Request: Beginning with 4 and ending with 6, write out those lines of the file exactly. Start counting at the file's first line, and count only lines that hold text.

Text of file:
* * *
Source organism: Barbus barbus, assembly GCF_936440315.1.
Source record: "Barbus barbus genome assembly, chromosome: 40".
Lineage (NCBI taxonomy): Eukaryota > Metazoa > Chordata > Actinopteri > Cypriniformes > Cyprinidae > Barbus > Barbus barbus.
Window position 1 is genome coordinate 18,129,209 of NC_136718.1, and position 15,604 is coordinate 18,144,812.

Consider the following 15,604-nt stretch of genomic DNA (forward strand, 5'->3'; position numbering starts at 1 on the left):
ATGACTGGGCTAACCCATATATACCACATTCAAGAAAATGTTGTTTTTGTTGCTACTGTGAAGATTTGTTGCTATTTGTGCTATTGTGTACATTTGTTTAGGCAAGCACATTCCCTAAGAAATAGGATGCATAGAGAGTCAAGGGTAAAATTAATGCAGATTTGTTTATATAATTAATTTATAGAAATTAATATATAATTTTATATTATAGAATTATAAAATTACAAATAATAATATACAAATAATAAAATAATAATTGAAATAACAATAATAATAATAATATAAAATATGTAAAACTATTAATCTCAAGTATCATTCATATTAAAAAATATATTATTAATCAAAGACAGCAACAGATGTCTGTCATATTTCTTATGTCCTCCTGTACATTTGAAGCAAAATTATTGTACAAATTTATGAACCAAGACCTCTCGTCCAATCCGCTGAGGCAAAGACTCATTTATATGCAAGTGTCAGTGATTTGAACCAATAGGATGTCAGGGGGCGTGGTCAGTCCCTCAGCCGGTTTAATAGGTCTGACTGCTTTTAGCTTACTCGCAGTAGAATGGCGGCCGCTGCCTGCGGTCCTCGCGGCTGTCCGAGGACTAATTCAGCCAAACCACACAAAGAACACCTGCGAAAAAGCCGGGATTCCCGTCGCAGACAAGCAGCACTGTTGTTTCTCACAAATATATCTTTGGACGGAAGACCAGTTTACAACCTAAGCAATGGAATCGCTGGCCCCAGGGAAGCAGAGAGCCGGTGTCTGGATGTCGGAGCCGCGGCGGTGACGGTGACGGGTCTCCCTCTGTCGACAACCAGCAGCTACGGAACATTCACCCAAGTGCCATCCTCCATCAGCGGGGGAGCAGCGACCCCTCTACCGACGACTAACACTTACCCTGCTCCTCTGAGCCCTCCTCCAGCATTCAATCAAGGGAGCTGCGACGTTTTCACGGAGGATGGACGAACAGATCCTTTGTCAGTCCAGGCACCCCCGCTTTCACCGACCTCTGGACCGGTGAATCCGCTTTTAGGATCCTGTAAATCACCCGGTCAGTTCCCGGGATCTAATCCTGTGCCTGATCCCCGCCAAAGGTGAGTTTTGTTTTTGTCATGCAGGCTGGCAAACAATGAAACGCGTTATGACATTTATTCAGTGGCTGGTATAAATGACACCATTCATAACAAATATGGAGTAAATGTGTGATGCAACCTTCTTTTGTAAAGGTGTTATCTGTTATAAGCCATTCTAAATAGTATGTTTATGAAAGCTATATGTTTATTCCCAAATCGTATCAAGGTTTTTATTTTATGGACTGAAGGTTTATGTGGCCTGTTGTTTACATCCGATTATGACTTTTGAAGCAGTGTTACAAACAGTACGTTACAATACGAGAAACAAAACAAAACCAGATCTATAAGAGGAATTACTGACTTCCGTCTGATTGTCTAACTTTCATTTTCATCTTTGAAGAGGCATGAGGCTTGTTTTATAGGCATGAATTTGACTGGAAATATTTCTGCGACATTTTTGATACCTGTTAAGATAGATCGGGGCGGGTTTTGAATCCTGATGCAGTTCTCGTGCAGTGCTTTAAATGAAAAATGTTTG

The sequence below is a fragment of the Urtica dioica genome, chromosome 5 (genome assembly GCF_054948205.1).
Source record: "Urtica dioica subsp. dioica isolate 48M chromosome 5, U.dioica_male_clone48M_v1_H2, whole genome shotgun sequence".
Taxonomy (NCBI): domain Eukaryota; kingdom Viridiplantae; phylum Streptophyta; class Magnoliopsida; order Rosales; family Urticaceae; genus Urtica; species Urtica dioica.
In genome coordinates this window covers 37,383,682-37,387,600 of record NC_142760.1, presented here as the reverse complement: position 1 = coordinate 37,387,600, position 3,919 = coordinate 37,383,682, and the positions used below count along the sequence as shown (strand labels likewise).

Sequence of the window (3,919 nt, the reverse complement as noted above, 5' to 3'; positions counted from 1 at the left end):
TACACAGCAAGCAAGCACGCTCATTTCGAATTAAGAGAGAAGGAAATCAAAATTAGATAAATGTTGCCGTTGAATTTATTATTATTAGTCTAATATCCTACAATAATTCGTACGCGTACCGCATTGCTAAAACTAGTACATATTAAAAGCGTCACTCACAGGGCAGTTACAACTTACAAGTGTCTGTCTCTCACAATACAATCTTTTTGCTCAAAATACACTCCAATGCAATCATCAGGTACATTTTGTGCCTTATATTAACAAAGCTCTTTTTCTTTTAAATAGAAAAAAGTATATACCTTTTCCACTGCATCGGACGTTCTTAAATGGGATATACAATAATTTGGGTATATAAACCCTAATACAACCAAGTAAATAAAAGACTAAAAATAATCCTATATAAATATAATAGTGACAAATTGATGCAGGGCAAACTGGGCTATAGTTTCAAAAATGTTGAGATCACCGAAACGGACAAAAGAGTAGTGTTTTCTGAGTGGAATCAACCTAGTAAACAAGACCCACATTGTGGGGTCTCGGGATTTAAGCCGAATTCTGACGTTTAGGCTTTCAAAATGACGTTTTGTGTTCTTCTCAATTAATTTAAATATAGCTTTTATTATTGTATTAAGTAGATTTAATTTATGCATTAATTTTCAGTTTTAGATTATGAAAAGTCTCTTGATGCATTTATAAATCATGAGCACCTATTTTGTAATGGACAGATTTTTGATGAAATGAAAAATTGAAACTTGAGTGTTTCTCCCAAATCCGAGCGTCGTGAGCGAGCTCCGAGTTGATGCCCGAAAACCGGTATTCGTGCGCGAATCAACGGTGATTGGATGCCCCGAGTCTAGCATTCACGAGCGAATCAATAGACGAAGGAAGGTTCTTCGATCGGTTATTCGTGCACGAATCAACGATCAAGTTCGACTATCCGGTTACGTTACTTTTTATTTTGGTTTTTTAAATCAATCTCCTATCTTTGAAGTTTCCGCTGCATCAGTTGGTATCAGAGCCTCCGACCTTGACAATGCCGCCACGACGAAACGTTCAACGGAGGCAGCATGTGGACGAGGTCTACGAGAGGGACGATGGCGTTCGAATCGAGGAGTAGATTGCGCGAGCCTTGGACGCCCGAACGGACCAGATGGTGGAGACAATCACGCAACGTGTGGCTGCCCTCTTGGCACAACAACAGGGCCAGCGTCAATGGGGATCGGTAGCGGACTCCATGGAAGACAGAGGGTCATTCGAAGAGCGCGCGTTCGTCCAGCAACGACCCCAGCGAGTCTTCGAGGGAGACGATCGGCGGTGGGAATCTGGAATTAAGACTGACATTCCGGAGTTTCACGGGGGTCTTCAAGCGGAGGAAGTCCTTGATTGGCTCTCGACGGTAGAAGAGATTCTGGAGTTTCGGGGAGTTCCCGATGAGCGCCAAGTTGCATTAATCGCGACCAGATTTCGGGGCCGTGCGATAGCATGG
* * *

Window position 1 is genome coordinate 18,129,209 of NC_136718.1, and position 15,604 is coordinate 18,144,812.

Consider the following 15,604-nt stretch of genomic DNA (forward strand, 5'->3'; position numbering starts at 1 on the left):
ATGACTGGGCTAACCCATATATACCACATTCAAGAAAATGTTGTTTTTGTTGCTACTGTGAAGATTTGTTGCTATTTGTGCTATTGTGTACATTTGTTTAGGCAAGCACATTCCCTAAGAAATAGGATGCATAGAGAGTCAAGGGTAAAATTAATGCAGATTTGTTTATATAATTAATTTATAGAAATTAATATATAATTTTATATTATAGAATTATAAAATTACAAATAATAATATACAAATAATAAAATAATAATTGAAATAACAATAATAATAATAATATAAAATATGTAAAACTATTAATCTCAAGTATCATTCATATTAAAAAATATATTATTAATCAAAGACAGCAACAGATGTCTGTCATATTTCTTATGTCCTCCTGTACATTTGAAGCAAAATTATTGTACAAATTTATGAACCAAGACCTCTCGTCCAATCCGCTGAGGCAAAGACTCATTTATATGCAAGTGTCAGTGATTTGAACCAATAGGATGTCAGGGGGCGTGGTCAGTCCCTCAGCCGGTTTAATAGGTCTGACTGCTTTTAGCTTACTCGCAGTAGAATGGCGGCCGCTGCCTGCGGTCCTCGCGGCTGTCCGAGGACTAATTCAGCCAAACCACACAAAGAACACCTGCGAAAAAGCCGGGATTCCCGTCGCAGACAAGCAGCACTGTTGTTTCTCACAAATATATCTTTGGACGGAAGACCAGTTTACAACCTAAGCAATGGAATCGCTGGCCCCAGGGAAGCAGAGAGCCGGTGTCTGGATGTCGGAGCCGCGGCGGTGACGGTGACGGGTCTCCCTCTGTCGACAACCAGCAGCTACGGAACATTCACCCAAGTGCCATCCTCCATCAGCGGGGGAGCAGCGACCCCTCTACCGACGACTAACACTTACCCTGCTCCTCTGAGCCCTCCTCCAGCATTCAATCAAGGGAGCTGCGACGTTTTCACGGAGGATGGACGAACAGATCCTTTGTCAGTCCAGGCACCCCCGCTTTCACCGACCTCTGGACCGGTGAATCCGCTTTTAGGATCCTGTAAATCACCCGGTCAGTTCCCGGGATCTAATCCTGTGCCTGATCCCCGCCAAAGGTGAGTTTTGTTTTTGTCATGCAGGCTGGCAAACAATGAAACGCGTTATGACATTTATTCAGTGGCTGGTATAAATGACACCATTCATAACAAATATGGAGTAAATGTGTGATGCAACCTTCTTTTGTAAAGGTGTTATCTGTTATAAGCCATTCTAAATAGTATGTTTATGAAAGCTATATGTTTATTCCCAAATCGTATCAAGGTTTTTATTTTATGGACTGAAGGTTTATGTGGCCTGTTGTTTACATCCGATTATGACTTTTGAAGCAGTGTTACAAACAGTACGTTACAATACGAGAAACAAAACAAAACCAGATCTATAAGAGGAATTACTGACTTCCGTCTGATTGTCTAACTTTCATTTTCATCTTTGAAGAGGCATGAGGCTTGTTTTATAGGCATGAATTTGACTGGAAATATTTCTGCGACATTTTTGATACCTGTTAAGATAGATCGGGGCGGGTTTTGAATCCTGATGCAGTTCTCGTGCAGTGCTTTAAATGAAAAATGTTTG